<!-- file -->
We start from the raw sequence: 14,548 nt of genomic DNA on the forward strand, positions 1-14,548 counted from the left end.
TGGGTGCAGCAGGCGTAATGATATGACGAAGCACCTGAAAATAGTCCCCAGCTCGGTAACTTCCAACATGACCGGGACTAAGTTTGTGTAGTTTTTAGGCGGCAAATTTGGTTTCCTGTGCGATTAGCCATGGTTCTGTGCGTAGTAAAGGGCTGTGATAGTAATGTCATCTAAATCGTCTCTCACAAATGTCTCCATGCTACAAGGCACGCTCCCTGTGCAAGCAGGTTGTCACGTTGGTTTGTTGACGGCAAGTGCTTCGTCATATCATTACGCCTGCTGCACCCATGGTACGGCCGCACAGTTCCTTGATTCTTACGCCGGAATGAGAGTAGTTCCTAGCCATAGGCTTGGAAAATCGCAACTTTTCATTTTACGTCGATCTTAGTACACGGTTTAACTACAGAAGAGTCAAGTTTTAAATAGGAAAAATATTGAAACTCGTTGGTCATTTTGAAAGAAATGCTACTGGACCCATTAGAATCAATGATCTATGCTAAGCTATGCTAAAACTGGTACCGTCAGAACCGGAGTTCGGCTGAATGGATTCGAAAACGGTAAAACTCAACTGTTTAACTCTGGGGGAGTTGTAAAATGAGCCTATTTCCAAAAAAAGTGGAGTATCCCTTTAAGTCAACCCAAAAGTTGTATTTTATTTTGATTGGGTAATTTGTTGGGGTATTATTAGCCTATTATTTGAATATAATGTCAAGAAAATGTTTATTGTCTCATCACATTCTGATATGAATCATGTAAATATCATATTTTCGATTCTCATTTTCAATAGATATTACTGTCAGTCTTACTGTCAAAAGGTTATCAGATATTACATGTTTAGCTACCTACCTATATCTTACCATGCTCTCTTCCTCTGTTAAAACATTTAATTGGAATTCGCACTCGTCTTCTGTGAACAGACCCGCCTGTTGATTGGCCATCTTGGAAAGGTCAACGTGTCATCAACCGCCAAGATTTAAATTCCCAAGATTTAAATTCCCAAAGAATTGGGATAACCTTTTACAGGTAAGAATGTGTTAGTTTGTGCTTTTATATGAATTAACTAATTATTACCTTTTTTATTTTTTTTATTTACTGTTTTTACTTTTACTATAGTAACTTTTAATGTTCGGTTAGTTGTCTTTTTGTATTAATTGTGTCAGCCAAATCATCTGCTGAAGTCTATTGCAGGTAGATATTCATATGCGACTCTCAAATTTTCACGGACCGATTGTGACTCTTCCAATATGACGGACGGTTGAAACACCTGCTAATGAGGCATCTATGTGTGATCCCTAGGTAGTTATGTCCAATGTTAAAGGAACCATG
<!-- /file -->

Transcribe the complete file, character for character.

We start from the raw sequence: 14,548 nt of genomic DNA on the forward strand, positions 1-14,548 counted from the left end.
TGGGTGCAGCAGGCGTAATGATATGACGAAGCACCTGAAAATAGTCCCCAGCTCGGTAACTTCCAACATGACCGGGACTAAGTTTGTGTAGTTTTTAGGCGGCAAATTTGGTTTCCTGTGCGATTAGCCATGGTTCTGTGCGTAGTAAAGGGCTGTGATAGTAATGTCATCTAAATCGTCTCTCACAAATGTCTCCATGCTACAAGGCACGCTCCCTGTGCAAGCAGGTTGTCACGTTGGTTTGTTGACGGCAAGTGCTTCGTCATATCATTACGCCTGCTGCACCCATGGTACGGCCGCACAGTTCCTTGATTCTTACGCCGGAATGAGAGTAGTTCCTAGCCATAGGCTTGGAAAATCGCAACTTTTCATTTTACGTCGATCTTAGTACACGGTTTAACTACAGAAGAGTCAAGTTTTAAATAGGAAAAATATTGAAACTCGTTGGTCATTTTGAAAGAAATGCTACTGGACCCATTAGAATCAATGATCTATGCTAAGCTATGCTAAAACTGGTACCGTCAGAACCGGAGTTCGGCTGAATGGATTCGAAAACGGTAAAACTCAACTGTTTAACTCTGGGGGAGTTGTAAAATGAGCCTATTTCCAAAAAAAGTGGAGTATCCCTTTAAGTCAACCCAAAAGTTGTATTTTATTTTGATTGGGTAATTTGTTGGGGTATTATTAGCCTATTATTTGAATATAATGTCAAGAAAATGTTTATTGTCTCATCACATTCTGATATGAATCATGTAAATATCATATTTTCGATTCTCATTTTCAATAGATATTACTGTCAGTCTTACTGTCAAAAGGTTATCAGATATTACATGTTTAGCTACCTACCTATATCTTACCATGCTCTCTTCCTCTGTTAAAACATTTAATTGGAATTCGCACTCGTCTTCTGTGAACAGACCCGCCTGTTGATTGGCCATCTTGGAAAGGTCAACGTGTCATCAACCGCCAAGATTTAAATTCCCAAGATTTAAATTCCCAAAGAATTGGGATAACCTTTTACAGGTAAGAATGTGTTAGTTTGTGCTTTTATATGAATTAACTAATTATTACCTTTTTTATTTTTTTTATTTACTGTTTTTACTTTTACTATAGTAACTTTTAATGTTCGGTTAGTTGTCTTTTTGTATTAATTGTGTCAGCCAAATCATCTGCTGAAGTCTATTGCAGGTAGATATTCATATGCGACTCTCAAATTTTCACGGACCGATTGTGACTCTTCCAATATGACGGACGGTTGAAACACCTGCTAATGAGGCATCTATGTGTGATCCCTAGGTAGTTATGTCCAATGTTAAAGGAACCATG